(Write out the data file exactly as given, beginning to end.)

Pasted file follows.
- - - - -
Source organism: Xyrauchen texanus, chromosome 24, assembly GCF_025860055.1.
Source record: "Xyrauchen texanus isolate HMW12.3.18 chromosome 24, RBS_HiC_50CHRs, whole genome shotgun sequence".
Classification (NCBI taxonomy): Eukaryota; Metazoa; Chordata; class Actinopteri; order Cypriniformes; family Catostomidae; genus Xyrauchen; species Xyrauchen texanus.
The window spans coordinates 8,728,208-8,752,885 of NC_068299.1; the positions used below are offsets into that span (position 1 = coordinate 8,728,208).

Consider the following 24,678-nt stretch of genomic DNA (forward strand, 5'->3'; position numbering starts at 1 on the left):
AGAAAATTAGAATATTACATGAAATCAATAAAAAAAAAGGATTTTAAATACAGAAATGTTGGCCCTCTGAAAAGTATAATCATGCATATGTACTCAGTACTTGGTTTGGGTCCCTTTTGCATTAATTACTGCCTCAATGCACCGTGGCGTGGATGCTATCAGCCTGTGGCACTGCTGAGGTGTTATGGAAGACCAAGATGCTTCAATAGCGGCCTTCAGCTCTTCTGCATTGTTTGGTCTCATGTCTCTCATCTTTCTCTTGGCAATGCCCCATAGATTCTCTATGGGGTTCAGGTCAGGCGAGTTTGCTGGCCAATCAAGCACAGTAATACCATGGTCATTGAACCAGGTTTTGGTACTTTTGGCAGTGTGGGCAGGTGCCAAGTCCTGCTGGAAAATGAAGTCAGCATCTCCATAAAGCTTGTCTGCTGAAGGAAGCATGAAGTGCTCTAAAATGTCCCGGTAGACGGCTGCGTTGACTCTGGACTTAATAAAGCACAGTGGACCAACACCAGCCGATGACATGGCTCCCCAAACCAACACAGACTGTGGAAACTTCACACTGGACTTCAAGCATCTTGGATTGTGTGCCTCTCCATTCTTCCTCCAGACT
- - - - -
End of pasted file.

Source organism: Xyrauchen texanus, chromosome 24, assembly GCF_025860055.1.
Source record: "Xyrauchen texanus isolate HMW12.3.18 chromosome 24, RBS_HiC_50CHRs, whole genome shotgun sequence".
Classification (NCBI taxonomy): Eukaryota; Metazoa; Chordata; class Actinopteri; order Cypriniformes; family Catostomidae; genus Xyrauchen; species Xyrauchen texanus.
The window spans coordinates 8,728,208-8,752,885 of NC_068299.1; the positions used below are offsets into that span (position 1 = coordinate 8,728,208).

Consider the following 24,678-nt stretch of genomic DNA (forward strand, 5'->3'; position numbering starts at 1 on the left):
AGAAAATTAGAATATTACATGAAATCAATAAAAAAAAAGGATTTTAAATACAGAAATGTTGGCCCTCTGAAAAGTATAATCATGCATATGTACTCAGTACTTGGTTTGGGTCCCTTTTGCATTAATTACTGCCTCAATGCACCGTGGCGTGGATGCTATCAGCCTGTGGCACTGCTGAGGTGTTATGGAAGACCAAGATGCTTCAATAGCGGCCTTCAGCTCTTCTGCATTGTTTGGTCTCATGTCTCTCATCTTTCTCTTGGCAATGCCCCATAGATTCTCTATGGGGTTCAGGTCAGGCGAGTTTGCTGGCCAATCAAGCACAGTAATACCATGGTCATTGAACCAGGTTTTGGTACTTTTGGCAGTGTGGGCAGGTGCCAAGTCCTGCTGGAAAATGAAGTCAGCATCTCCATAAAGCTTGTCTGCTGAAGGAAGCATGAAGTGCTCTAAAATGTCCCGGTAGACGGCTGCGTTGACTCTGGACTTAATAAAGCACAGTGGACCAACACCAGCCGATGACATGGCTCCCCAAACCAACACAGACTGTGGAAACTTCACACTGGACTTCAAGCATCTTGGATTGTGTGCCTCTCCATTCTTCCTCCAGACT